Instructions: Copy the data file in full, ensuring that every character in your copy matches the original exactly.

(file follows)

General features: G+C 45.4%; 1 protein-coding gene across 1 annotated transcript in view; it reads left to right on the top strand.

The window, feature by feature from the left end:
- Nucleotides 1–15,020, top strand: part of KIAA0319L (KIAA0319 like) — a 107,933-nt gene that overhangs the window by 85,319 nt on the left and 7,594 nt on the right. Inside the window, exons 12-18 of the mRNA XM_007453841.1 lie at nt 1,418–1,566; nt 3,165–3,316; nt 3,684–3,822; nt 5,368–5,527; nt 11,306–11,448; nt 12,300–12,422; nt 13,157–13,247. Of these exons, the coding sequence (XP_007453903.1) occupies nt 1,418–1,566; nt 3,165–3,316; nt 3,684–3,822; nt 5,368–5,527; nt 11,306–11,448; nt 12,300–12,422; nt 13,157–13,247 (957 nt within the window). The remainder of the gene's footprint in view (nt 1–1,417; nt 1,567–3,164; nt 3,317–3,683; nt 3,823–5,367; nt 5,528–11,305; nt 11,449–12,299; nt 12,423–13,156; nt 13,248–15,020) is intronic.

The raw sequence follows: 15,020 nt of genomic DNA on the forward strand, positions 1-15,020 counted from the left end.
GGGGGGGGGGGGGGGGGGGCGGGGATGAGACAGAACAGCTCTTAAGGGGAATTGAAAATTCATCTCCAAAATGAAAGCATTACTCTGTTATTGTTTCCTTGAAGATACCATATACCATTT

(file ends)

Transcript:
General features: G+C 45.4%; 1 protein-coding gene across 1 annotated transcript in view; it reads left to right on the top strand.

The window, feature by feature from the left end:
- Nucleotides 1–15,020, top strand: part of KIAA0319L (KIAA0319 like) — a 107,933-nt gene that overhangs the window by 85,319 nt on the left and 7,594 nt on the right. Inside the window, exons 12-18 of the mRNA XM_007453841.1 lie at nt 1,418–1,566; nt 3,165–3,316; nt 3,684–3,822; nt 5,368–5,527; nt 11,306–11,448; nt 12,300–12,422; nt 13,157–13,247. Of these exons, the coding sequence (XP_007453903.1) occupies nt 1,418–1,566; nt 3,165–3,316; nt 3,684–3,822; nt 5,368–5,527; nt 11,306–11,448; nt 12,300–12,422; nt 13,157–13,247 (957 nt within the window). The remainder of the gene's footprint in view (nt 1–1,417; nt 1,567–3,164; nt 3,317–3,683; nt 3,823–5,367; nt 5,528–11,305; nt 11,449–12,299; nt 12,423–13,156; nt 13,248–15,020) is intronic.

The raw sequence follows: 15,020 nt of genomic DNA on the forward strand, positions 1-15,020 counted from the left end.
GGGGGGGGGGGGGGGGGGGCGGGGATGAGACAGAACAGCTCTTAAGGGGAATTGAAAATTCATCTCCAAAATGAAAGCATTACTCTGTTATTGTTTCCTTGAAGATACCATATACCATTT